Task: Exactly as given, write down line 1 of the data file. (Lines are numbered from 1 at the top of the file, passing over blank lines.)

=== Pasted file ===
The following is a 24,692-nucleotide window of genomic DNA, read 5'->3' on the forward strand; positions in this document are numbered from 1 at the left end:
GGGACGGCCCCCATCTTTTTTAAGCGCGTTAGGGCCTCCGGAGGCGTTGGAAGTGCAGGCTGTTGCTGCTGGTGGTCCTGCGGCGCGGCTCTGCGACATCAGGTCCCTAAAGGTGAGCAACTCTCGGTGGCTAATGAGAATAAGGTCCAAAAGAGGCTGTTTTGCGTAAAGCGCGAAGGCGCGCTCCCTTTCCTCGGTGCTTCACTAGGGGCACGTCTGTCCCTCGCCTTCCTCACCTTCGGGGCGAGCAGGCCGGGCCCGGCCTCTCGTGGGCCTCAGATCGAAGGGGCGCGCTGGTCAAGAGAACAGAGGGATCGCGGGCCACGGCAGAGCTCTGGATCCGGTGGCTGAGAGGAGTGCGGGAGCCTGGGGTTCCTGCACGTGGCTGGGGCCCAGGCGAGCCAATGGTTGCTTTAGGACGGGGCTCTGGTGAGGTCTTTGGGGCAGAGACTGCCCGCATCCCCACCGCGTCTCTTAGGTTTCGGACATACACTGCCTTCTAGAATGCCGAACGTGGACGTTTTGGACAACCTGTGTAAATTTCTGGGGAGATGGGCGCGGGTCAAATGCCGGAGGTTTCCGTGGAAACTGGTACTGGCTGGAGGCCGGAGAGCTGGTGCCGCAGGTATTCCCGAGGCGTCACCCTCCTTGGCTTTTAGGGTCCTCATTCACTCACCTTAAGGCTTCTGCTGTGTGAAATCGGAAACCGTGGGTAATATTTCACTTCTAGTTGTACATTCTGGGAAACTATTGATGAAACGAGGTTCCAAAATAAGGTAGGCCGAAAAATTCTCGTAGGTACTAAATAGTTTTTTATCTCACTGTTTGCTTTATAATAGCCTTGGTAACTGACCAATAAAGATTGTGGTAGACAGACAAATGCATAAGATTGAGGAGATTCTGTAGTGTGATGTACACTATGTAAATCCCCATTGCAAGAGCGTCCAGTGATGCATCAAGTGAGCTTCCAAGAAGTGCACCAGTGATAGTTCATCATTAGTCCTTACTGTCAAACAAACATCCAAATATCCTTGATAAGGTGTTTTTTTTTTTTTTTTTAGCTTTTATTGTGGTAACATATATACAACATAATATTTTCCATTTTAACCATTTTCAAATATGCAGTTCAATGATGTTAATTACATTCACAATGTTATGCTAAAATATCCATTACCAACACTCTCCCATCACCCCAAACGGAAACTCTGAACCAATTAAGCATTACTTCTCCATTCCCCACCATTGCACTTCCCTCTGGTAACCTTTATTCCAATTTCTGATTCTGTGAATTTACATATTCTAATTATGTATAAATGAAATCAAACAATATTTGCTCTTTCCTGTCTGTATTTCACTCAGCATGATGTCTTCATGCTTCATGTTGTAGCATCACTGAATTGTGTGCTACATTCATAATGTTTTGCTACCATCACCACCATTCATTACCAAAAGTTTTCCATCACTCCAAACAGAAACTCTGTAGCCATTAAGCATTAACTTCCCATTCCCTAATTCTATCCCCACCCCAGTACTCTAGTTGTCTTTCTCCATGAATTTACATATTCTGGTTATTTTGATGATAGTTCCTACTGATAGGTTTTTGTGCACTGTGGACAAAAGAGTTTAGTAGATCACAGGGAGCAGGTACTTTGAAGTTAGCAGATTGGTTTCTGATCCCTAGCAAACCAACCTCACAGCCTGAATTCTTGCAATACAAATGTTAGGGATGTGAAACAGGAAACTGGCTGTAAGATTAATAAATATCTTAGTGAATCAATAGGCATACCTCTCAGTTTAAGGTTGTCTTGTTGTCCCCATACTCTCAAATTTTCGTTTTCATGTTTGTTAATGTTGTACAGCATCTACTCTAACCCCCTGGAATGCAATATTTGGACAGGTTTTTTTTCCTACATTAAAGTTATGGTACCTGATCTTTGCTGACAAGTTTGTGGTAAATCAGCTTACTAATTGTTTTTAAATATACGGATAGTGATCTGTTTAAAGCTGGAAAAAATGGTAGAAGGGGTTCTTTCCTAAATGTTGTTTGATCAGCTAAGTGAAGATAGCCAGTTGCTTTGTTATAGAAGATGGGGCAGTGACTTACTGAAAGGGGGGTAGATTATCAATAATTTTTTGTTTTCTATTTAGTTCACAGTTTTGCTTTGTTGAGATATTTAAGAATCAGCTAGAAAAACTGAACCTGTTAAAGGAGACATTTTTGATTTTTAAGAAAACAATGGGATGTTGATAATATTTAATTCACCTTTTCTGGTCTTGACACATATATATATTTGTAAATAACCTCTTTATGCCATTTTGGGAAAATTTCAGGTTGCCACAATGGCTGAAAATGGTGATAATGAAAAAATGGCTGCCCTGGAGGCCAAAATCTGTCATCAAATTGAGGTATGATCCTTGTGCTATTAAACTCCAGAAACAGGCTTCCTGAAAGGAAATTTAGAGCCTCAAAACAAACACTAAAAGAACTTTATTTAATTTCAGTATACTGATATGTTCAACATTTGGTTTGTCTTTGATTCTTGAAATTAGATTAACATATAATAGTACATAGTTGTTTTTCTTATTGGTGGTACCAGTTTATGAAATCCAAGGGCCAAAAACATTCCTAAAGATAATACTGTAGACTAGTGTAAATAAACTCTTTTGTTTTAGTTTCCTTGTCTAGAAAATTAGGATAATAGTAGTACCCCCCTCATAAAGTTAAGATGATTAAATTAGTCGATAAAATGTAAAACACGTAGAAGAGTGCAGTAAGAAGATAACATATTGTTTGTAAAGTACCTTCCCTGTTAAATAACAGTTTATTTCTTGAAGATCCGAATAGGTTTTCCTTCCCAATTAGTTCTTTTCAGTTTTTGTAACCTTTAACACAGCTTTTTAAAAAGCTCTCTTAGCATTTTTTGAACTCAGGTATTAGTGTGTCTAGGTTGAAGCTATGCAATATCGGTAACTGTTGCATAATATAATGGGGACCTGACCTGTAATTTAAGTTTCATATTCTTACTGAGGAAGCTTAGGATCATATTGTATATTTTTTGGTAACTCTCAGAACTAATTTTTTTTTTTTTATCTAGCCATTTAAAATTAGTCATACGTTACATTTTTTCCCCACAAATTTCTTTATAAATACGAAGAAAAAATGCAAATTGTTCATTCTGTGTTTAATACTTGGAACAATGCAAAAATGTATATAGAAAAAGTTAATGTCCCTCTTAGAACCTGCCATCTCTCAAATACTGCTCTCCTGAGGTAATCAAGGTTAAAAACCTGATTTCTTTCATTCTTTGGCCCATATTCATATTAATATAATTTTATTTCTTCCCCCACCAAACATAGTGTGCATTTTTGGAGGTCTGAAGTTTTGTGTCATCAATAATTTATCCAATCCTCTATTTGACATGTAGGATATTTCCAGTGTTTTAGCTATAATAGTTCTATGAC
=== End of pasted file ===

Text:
The following is a 24,692-nucleotide window of genomic DNA, read 5'->3' on the forward strand; positions in this document are numbered from 1 at the left end: